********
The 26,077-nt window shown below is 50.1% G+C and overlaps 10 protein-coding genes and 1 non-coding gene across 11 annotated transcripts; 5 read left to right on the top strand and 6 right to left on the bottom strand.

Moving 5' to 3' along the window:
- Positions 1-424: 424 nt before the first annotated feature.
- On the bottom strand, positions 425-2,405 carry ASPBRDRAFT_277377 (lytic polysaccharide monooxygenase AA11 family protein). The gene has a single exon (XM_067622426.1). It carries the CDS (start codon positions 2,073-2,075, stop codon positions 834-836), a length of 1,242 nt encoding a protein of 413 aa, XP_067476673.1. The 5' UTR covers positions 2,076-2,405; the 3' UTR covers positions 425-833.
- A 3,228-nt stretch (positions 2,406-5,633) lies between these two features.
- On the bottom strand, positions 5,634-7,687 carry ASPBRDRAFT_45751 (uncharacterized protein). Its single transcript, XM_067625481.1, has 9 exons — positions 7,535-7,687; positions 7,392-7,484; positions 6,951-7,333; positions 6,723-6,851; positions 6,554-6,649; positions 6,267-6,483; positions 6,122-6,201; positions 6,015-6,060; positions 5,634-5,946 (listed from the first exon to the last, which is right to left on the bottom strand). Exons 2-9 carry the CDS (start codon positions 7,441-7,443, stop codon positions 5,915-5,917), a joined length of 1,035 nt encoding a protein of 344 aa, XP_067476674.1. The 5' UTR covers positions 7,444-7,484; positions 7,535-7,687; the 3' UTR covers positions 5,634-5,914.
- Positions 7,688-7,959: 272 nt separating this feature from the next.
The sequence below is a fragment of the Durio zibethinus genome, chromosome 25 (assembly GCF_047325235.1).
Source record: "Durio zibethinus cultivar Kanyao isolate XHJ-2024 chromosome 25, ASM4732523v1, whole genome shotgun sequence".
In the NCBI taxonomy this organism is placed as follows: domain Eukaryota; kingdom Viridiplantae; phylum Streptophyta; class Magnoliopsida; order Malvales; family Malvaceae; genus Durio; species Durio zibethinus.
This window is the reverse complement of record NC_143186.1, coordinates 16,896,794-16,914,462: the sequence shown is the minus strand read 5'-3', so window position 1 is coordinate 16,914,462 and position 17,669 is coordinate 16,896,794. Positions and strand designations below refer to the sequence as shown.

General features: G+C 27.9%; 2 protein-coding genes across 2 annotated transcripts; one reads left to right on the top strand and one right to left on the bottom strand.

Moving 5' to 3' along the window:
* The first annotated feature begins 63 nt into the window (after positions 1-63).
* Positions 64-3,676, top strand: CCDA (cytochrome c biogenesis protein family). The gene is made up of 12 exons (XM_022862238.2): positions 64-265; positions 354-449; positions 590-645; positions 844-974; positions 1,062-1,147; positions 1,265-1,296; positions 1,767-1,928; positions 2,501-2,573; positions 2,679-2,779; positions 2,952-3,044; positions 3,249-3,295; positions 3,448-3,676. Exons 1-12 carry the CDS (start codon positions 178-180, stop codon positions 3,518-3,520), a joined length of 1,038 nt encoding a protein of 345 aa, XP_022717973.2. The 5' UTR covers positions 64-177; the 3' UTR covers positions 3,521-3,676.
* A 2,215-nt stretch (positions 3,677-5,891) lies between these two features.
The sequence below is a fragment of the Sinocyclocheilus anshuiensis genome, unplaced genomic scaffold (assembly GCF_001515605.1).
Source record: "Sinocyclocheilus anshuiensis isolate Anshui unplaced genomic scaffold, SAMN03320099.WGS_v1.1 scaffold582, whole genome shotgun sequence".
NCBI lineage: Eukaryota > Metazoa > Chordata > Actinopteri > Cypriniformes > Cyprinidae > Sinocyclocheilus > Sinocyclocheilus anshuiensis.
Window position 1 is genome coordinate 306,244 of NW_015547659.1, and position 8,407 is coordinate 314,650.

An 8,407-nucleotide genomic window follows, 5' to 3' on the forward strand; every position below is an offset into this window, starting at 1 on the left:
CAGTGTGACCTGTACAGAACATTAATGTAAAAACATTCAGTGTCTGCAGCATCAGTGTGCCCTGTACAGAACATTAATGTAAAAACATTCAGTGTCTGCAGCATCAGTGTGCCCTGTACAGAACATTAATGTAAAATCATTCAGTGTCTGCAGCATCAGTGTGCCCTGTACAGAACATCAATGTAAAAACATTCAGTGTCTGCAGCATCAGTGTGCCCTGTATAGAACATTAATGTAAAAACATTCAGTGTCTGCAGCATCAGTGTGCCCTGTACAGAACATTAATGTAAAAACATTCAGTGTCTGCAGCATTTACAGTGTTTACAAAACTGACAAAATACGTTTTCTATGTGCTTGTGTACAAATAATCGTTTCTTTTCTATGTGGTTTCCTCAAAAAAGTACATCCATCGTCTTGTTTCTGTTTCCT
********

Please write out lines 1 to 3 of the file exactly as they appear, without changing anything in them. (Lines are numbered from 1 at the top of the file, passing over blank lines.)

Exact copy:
The 26,077-nt window shown below is 50.1% G+C and overlaps 10 protein-coding genes and 1 non-coding gene across 11 annotated transcripts; 5 read left to right on the top strand and 6 right to left on the bottom strand.

Moving 5' to 3' along the window:
- Positions 1-424: 424 nt before the first annotated feature.